OK, so I just got back from the first night of the NYU Law School "State of Play" conference. Speaking tonight were Richard Bartle (great inventor of the MUD) and Raph Koster (Chief Creative, Sony Online Entertainment) -- moderated by the oft-brilliant Julian Dibbell.
These are three very smart guys, but I personally didn't feel like there was much meat in the discussion. It seemed like both Bartle and Koster were focusing on the possible abuses of power by admins, which to my mind is far less threatening than the many abuses that players inflict on each other.
But then Bartle on his way to making a point (I don't remember the original point) said something about, if we were playing the board game Clue, and I offered you $20 to show me your cards, and then won the game...
It got me to thinking, you know, the funny thing about games IRL is that some of them are already legislated and regulated, and that's what we call gambling. And it got me wondering, in a room full of lawyers, why it is that some games are regulated and others are not?
Because, this is pure conjecture, the moral (and, down the line, legal) argument against unrestricted gambling is that people are taking something fixed (like money) and assigning it to a system that is arbitrary (like dice). Now, that's true with the stock market as well, but then, that's regulated too.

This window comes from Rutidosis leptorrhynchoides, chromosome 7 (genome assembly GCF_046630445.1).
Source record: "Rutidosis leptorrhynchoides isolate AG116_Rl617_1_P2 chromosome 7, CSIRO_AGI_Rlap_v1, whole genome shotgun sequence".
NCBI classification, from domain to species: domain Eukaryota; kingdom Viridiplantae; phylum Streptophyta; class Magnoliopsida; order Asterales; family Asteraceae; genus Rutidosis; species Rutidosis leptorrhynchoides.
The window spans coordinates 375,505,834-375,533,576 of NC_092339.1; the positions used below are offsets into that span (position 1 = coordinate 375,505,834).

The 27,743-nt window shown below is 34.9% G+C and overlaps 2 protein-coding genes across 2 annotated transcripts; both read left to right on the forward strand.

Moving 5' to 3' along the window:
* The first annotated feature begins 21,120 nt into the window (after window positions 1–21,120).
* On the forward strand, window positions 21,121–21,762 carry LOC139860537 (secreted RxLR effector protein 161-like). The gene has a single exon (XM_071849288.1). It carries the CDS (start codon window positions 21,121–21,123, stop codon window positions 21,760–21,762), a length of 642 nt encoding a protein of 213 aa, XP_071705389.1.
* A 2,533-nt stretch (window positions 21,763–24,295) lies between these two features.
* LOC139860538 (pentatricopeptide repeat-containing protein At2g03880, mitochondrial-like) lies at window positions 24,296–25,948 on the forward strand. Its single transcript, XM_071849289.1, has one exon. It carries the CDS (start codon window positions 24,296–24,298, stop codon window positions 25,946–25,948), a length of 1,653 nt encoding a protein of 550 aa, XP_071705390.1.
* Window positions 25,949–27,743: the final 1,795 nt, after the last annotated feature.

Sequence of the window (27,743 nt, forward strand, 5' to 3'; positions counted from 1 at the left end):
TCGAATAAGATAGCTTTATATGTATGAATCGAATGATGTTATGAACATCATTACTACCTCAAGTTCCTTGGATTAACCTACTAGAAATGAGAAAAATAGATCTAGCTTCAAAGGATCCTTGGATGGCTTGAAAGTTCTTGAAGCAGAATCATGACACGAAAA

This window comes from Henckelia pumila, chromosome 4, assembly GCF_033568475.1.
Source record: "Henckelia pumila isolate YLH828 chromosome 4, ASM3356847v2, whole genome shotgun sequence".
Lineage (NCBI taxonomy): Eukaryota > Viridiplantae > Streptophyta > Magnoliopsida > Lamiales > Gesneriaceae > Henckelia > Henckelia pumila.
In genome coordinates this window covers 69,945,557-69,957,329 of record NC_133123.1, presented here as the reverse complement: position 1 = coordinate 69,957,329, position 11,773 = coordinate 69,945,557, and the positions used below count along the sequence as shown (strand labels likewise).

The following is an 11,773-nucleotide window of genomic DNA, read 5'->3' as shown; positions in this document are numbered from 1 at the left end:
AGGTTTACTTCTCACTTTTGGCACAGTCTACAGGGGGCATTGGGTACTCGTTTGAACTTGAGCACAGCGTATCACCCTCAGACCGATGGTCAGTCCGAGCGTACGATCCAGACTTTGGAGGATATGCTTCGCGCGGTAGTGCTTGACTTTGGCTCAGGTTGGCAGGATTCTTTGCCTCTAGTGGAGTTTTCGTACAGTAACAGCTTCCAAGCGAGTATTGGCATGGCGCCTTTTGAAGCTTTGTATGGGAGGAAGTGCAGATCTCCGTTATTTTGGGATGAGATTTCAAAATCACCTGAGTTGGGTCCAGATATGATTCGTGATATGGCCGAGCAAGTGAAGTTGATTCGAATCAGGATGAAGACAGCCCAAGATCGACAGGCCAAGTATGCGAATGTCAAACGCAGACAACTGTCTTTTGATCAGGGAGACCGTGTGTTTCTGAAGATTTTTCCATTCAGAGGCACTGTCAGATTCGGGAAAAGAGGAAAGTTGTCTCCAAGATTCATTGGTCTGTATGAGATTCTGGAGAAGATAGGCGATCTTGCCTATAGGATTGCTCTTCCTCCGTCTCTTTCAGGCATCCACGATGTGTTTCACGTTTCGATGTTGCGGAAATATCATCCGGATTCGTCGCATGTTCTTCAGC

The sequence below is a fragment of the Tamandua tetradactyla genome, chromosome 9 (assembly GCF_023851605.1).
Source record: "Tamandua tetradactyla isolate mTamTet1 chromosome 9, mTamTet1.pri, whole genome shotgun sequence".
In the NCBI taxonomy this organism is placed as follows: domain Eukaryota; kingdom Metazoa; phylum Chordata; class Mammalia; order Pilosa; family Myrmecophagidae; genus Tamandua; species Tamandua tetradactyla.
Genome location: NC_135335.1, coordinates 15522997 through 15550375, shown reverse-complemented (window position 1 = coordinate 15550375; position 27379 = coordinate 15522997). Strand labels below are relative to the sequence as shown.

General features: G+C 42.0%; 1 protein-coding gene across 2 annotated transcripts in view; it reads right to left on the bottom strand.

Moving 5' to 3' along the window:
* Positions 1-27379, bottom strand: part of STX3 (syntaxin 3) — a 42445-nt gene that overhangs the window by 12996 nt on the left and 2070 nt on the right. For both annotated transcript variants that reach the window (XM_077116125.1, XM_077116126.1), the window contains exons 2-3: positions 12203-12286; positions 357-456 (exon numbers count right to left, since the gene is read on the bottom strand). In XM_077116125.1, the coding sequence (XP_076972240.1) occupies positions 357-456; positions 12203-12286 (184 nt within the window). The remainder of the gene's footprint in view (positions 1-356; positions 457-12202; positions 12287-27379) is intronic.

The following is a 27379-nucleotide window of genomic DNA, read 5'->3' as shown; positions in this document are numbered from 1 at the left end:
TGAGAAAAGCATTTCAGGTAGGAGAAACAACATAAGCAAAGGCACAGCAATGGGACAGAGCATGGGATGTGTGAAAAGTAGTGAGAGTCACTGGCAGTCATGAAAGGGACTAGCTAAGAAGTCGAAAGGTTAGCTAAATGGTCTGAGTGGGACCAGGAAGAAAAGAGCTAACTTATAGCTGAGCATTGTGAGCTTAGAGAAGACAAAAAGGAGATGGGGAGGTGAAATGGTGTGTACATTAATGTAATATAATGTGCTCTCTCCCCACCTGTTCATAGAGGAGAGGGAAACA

So, in the last 5 months, 5.79 million dollars have passed through eBay's category 1654, which are all the virtual goods of Ultima Online, etc. So here's my question: haven't people essentially bet (or invested) 5.79 million dollars, hoping that it will yield a profit within that same market?
Because what's different about that than playing high-stakes craps? One answer may be "game of skill." As I understand it, that's why it's ok to put 25 cents in a pinball machine but not a slot machine, because pinball machines were once demonstrated to be based on skill, not luck. "The trick is to create a game that is both playable, with an outcome that depends more on skill than luck. The law requires that it must be possible for a skillful player to win under normal playing conditions."
So is it just that? That your success in virtual worlds is understood to be purely a reflection of skill? Because to flip it around, if skill isn't part of gambling, what's counting cards all about? Or why do the same guys go to the world poker championships year after year, if skill's not involved?
In short: gambling, and virtual worlds, take cash, enter it into a parallel currency (betting chips, or gold pieces), and multiply or diminish that parallel economy in ways that involve chance. Then the currencies of that parallel economy can be converted back to real cash.
What I was unable to articulate tonight is that I'm not trying to say that online gaming is the same thing as gambling. I just don't understand how it's different.
Kio, if you don't hear me paging you, I'm paging you.Posted by kevin slavin at November 14, 2003 12:39 AM